This statement raises many interesting points including the weighing of coins 'that should come from abroad'.Almost from its introduction but principally from the 1290's onwards, the sterling penny was extensively copied on the Continent due to its ready acceptance everywhere as a coin of good weight and metal. In many cases these copies were sufficiently different as to be recognisable and their value was equal to that of the sterling. Inevitably some issuing authorities abroad began to mint copies of light weight or base metal and it is these coins that created problems when they passed in trade to England necessitating the need for weights and tumbrels. Although there is documentary evidence on the Continent of legislation against the use of tumbrels by private individuals, and even in one instance their use is denounced as a sin, this does not seem to be the case in England. With the number that are now gradually being found on a variety of sites, and all with no official markings of an issuing authority, it would appear their use in this country may be more widespread than was previously realised.

The tumbrel found by Tony Carter (Cat no.6) on Stourbridge Fair site is the most decorative found to date with panels of hatched lines, circular punched ornament and an acorn finial. The weight required to balance the arm is 16.5 grains and it would therefore have been used for the 18 grain penny minted between 1351-1412. Another tumbrel had already been found on this site in the 19th century and been presented to the Ashmolean Museum by Sir Arthur Evans (Cat no.5). The weight required to balance this example is 17.74 grains and it is likely that both these tumbrels were in use during the same period.

The first Lincolnshire tumbrel (Cat no.7) was found close to the site of a former Priory and is a rather plain affair with just a line of punched dots on the upright arm and coin tray. The weight to balance is considerably less than the other examples at approximately 12 grains and the only English penny that this could have been used for is the 12 grain penny of 1464-1526. A purse frame found close-by of a type known to be in use during this period suggests that the tumbrel may have been contained in it and thus further supports the dating. The same finder also located another tumbrel on this site (Cat no.10) which although complete has a damaged coin tray and no weights can be ascertained. It does however have an acorn finial on the main arm - a common decorative feature on later-Medieval artefacts.

Another tumbrel submitted for recording found on a Priory site in the West Midlands (Cat no.11) is the first example seen that has a zoomorphic terminal. Again the coin tray is damaged so no weights can be deduced but the main arm displays rocker-traced zigzag decoration commonly used on strapend and buckle plates of the 14th century. The coin tray is incomplete and has the appearance of being sheared across. This has been done in antiquity as the edge has full patination. Has this tumbrel been confiscated, made in-operable by cutting away the coin tray, and then subsequently been discarded as useless? If so this is the first example found that indicates this practice.

Two fragments were recognised from another Medieval Fair site this time in North Yorkshire (Cat no's.12 and 13). Both pieces are the top half of the upright arm and exhibit the typical hollow back in which the balance arm rests when not in use. Although these finds are both broken at the weakest point in the structure it does seem a little coincidental that both were found in exactly the same condition. It should perhaps be borne in mind that the reason for this may be other than accidental. Number 12 has a simple acorn-like terminal whilst number 13 is the second example seen with a zoomorphic terminal. This Medieval Fair site has produced a number of single coin finds ranging mainly from the Short-Cross issue of 1180 to the Tudor period.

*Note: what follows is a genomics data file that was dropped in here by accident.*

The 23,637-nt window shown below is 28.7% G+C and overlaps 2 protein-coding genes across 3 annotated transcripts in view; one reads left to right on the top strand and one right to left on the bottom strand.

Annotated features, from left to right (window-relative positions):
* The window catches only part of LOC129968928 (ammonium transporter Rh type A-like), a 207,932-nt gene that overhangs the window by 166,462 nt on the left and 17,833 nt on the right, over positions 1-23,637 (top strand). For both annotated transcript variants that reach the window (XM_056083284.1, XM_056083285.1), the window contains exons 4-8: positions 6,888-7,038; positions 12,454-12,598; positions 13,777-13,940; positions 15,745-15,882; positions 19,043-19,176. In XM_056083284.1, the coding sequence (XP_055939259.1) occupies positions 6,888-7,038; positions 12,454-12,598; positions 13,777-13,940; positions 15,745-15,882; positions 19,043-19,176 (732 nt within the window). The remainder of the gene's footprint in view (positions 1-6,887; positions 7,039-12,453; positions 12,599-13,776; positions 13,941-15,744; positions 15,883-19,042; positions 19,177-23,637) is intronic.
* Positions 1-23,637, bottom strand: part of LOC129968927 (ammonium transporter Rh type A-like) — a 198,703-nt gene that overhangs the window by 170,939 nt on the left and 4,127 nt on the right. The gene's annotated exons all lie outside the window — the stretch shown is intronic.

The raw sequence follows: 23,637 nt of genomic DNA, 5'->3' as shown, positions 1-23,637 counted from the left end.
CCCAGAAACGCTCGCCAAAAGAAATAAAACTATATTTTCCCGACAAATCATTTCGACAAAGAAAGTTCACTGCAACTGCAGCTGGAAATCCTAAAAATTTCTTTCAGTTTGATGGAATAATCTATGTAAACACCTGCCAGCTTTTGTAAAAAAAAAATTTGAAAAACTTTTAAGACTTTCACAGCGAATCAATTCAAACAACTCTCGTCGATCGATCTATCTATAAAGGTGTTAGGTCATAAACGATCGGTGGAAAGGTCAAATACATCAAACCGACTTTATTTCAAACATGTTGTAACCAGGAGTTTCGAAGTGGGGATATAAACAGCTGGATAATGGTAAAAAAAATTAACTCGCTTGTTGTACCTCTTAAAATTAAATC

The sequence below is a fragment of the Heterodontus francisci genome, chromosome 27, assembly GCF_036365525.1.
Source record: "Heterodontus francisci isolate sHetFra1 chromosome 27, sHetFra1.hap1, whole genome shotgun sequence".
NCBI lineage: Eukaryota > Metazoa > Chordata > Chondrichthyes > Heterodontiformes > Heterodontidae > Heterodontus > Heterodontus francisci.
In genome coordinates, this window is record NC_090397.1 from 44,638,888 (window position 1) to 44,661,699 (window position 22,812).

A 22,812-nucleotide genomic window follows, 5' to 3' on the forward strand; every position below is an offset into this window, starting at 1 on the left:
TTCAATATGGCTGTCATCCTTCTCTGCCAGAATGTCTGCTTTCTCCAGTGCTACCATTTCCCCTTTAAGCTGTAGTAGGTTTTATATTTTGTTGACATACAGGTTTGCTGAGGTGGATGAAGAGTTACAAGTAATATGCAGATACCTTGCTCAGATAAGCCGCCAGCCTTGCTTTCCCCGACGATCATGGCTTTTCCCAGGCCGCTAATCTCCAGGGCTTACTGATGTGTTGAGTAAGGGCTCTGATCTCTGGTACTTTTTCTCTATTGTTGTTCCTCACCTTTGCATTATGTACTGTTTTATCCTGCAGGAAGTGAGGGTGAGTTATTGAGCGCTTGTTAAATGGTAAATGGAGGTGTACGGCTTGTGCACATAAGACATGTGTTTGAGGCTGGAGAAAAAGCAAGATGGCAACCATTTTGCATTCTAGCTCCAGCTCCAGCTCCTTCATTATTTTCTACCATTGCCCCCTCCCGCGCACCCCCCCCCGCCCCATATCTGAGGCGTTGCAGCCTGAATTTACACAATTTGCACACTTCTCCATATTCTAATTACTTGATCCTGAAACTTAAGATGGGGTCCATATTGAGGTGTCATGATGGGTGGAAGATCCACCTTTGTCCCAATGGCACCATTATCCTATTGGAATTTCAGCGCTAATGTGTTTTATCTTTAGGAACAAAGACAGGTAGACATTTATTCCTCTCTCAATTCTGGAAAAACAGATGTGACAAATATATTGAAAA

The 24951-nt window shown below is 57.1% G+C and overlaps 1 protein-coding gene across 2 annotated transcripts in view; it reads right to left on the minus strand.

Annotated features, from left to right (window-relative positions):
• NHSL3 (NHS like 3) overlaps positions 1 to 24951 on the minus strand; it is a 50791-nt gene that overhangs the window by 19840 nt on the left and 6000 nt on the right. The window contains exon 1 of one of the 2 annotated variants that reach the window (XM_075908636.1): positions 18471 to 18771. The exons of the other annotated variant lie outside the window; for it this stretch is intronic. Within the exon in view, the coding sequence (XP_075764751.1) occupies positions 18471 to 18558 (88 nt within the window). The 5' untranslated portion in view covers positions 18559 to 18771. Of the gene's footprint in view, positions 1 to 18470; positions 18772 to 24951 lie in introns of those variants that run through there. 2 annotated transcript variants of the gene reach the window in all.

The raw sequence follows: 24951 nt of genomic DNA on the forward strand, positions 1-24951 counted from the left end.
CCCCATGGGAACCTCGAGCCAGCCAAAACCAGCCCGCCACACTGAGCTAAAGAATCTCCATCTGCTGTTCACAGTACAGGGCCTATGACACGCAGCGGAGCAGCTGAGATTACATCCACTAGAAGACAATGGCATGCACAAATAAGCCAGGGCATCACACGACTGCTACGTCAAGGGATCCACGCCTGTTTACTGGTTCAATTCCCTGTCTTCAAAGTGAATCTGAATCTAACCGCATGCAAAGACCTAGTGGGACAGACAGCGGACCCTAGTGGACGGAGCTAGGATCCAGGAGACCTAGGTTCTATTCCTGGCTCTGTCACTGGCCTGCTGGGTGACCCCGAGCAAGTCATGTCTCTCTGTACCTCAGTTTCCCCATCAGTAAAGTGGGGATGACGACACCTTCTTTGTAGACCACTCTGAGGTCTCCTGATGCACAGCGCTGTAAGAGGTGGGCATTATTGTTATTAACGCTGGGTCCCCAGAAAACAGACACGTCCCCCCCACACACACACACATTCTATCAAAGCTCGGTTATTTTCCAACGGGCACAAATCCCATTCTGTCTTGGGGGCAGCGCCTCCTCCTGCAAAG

A recently published3 bone fragment found during excavations in Bristol (Cat no.14; fig.14 after Jones) is part of a balance arm and coin tray with ring-and-dot decoration. It was found in a 13th century context. The last tumbrel submitted for recording is another example from a Medieval Fair site, this time in East Yorkshire (Cat no.15). This is the third tumbrel from Yorkshire and the fifth to be found on a Fair site. It has no decoration or decorative finial but is complete and therefore dateable from the weight required to tip the balance. A good 22 grain penny achieves this and as the earliest coins from the site are Edward I sterlings we can suggest that the period of use for this example is c1279-1344.

Although the number of tumbrels found is not large, the evidence of three sites with more than one example is significant and would suggest that the use of tumbrels was a common practice on sites where money changed hands in sufficient quantity to warrant their use. In particular the example of two tumbrel losses on the site of Stourbridge Fair, both complete and therefore highly unlikely to be confiscations that were discarded by authorities, would indicate a common usage during monetary transactions. Many more examples must have passed over the site without loss. Comparison to the recording of Medieval mirror-cases (Keith Fellowes; Treasure Hunting - March 1987) reveals that from a total of thousands of these mirrors known from documentary sources to have been imported in the 13th-14th centuries we now have less than fifty surviving examples to consider. It would be prudent to recall this analogy when considering the ratio of loss to usage of these tumbrels.

The presence of foreign merchants trading at major fair sites could add yet another uncertain factor to the equation of the precise use of these tumbrels. We cannot be certain that they were used purely for English coins at all, only that the weight required to tip the balance corresponds to the minimum legal requirement of the English sterling penny of that time. They may also have been used to test foreign coins before acceptance. During the Medieval period even Scottish coins may have been regarded with suspicion and quite a few of these as well as Continental coins are now being turned up by metal detectors in England. To summarise then we can suggest that the tumbrel was used for checking coins that either through clipping appeared to be underweight or for coin types that were not readily recognised or accepted without checking them first. On the present evidence tumbrels found in England range in date from the 12th - 16th century.


1. Annals of the Coinage of Great Britain and its Dependencies; 3rd edition, vol.1 p.178 - Ruding R. 1840
2. as above pp 198-199.
3. Excavations in Redcliffe 1983-85: Survey and Excavation at 97 Redcliffe Street, Bristol - Jones R.H. 1986.
    my thanks to A. McGregor for bringing this to my attention.